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Smoking lowers the amount of HDL, the healthy type of cholesterol, in the blood. Quitting smoking can help raise your rates of "good" cholesterol.

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American Orthopaedic Society for Sports Medicine website. Available at: http://www.sportsmed.org/tabs/Index.aspx . Accessed September 4, 2008.

Exercise: how to get started. American Academy of Family Physicians website. Available at: http://www.aafp.org/afp/20061215/2095ph.html . Published December 2006. Accessed September 4, 2008.

Health and fitness tips. American Council on Exercise website. Available at: http://www.acefitness.org/healthandfitnesstips/default.aspx . Accessed September 4, 2008.

Mayo Clinic. Stretching: focus on flexibility. Mayo Clinic website. Available at: http://www.mayoclinic.com/health/stretching/hq01447. Updated February 21, 2010. Accessed May 18, 2010.

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In addition to consulting with your doctor, consider making an appointment with a certified athletic trainer to help you develop a safe, effective, and enjoyable exercise program. You can find a trainer at a local gym or through a referral from your doctor or a friend. Make sure this person understands your goals and health condition and can help you maintain an exercise program that you will enjoy and stick with.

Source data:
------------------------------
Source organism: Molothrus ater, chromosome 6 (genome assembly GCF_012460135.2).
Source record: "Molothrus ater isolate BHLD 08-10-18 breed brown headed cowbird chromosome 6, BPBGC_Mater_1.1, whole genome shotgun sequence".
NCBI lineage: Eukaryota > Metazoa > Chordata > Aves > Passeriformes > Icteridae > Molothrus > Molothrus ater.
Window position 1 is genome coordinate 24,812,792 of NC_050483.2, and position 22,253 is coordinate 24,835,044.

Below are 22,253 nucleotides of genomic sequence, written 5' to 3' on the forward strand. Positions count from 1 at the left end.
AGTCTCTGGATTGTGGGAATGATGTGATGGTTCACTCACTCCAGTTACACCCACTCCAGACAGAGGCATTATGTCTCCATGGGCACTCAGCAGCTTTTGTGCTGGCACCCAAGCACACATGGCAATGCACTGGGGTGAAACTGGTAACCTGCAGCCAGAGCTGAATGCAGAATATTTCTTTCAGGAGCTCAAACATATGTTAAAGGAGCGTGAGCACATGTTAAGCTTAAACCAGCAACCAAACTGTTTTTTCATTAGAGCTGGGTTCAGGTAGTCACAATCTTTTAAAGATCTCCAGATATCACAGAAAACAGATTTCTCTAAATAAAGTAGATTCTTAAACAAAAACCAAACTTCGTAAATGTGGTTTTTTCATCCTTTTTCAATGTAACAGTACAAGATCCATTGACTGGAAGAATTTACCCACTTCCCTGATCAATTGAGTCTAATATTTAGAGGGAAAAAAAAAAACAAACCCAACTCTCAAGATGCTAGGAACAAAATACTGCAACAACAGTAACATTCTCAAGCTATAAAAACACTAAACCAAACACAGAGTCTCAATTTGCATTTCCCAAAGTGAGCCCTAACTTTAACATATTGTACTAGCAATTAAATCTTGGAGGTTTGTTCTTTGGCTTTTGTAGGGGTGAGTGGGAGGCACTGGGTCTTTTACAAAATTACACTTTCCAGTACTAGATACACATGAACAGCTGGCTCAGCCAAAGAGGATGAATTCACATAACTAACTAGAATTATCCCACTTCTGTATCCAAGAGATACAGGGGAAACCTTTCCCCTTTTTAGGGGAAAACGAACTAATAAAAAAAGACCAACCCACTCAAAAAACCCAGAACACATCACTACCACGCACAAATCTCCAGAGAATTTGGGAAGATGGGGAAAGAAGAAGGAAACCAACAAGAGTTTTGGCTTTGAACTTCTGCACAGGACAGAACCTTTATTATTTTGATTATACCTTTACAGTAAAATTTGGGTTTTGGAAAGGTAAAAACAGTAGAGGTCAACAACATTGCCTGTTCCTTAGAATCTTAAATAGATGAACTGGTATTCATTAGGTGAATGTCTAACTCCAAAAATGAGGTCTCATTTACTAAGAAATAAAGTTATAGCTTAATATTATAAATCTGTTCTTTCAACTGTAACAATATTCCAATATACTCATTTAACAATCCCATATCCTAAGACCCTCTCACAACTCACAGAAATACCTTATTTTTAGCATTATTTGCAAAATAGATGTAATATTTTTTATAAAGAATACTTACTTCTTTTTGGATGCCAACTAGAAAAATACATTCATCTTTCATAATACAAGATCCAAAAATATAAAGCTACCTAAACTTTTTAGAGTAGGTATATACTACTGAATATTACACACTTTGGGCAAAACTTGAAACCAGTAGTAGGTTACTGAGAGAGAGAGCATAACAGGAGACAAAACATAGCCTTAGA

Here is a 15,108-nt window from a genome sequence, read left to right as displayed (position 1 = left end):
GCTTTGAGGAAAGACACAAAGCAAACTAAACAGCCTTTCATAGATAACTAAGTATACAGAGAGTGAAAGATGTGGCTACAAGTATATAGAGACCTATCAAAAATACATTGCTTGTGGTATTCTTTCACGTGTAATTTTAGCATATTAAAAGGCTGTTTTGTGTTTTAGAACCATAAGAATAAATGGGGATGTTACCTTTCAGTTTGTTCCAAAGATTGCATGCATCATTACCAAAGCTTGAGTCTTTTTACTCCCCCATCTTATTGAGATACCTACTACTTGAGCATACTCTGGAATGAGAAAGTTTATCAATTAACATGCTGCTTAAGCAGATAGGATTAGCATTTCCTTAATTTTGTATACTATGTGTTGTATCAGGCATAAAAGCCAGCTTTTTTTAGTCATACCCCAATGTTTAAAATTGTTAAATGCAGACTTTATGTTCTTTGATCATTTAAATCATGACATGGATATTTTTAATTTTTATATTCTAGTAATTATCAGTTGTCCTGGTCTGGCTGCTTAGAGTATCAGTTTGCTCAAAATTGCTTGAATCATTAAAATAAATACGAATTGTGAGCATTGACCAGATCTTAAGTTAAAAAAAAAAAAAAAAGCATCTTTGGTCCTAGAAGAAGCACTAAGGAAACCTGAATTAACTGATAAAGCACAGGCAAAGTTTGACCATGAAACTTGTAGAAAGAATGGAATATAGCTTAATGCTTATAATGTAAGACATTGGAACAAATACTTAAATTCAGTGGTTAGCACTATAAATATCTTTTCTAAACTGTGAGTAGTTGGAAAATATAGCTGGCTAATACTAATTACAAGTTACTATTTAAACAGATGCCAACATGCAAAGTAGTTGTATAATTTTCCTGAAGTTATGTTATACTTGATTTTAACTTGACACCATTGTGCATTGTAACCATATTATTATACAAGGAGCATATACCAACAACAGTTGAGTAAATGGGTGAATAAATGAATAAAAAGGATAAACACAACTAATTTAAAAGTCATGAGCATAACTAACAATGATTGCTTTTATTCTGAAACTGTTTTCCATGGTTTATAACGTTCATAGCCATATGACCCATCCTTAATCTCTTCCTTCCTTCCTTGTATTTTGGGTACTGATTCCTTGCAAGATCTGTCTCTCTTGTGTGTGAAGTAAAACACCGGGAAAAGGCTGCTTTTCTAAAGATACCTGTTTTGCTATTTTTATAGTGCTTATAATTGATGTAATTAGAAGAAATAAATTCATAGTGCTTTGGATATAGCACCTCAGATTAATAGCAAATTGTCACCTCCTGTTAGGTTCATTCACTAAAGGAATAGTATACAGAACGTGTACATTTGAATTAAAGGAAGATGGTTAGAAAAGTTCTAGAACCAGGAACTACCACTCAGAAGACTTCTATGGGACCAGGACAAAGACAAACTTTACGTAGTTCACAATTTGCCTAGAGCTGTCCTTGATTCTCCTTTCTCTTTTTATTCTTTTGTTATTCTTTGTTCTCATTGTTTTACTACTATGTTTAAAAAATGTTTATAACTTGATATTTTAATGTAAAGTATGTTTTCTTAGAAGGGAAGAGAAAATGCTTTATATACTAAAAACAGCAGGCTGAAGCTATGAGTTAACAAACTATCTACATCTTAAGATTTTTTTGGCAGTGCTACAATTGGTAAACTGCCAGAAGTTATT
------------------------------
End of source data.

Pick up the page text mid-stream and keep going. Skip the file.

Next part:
If you are looking for other forms of movement, consider consulting someone like a yoga therapist, qi gong or tai chi instructor.

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To offer you the full range of benefits, your exercise program should include the major categories of exercise--aerobic (cardiovascular exercise), strength training (resistance exercises), and flexibility (stretching exercise). Within all of these major categories of exercise, there are a number of different options. See the Exercise article for more information and tips on starting a regular exercise program.

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Exercise improves lipid profile, helping to bring both cholesterol and triglycerides into healthy ranges.

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Moderate exercise is recommended for most people with lipid disorders. Losing even a modest amount of weight and increasing exercise alone can help bring your cholesterol and triglyceride levels back into a healthy range. In fact, exercise may lower triglycerides even if you don't lose weight.

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Exercise improves lipid profile, helping to bring both cholesterol and triglycerides into healthy ranges.

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Cholesterol. American Heart Association website. Available at: http://www.americanheart.org/presenter.jhtml?identifier=1516 . Accessed December 29, 2009.

Cholesterol: the best foods to lower your cholesterol and protect your heart. Mayo Clinic website. Available at: http://www.mayoclinic.com/health/cholesterol/CL00002 . Accessed December 29, 2009.

Hypercholesterolemia. EBSCO DynaMed website. Available at: http://www.ebscohost.com/dynamed/what.php . Accessed March 25, 2007.

Lowering your cholesterol with TLC. National Heart, Lung, and Blood Institute website. Available at: http://www.nhlbi.nih.gov/health/public/heart/chol/chol_tlc.pdf . Accessed December 29, 2009.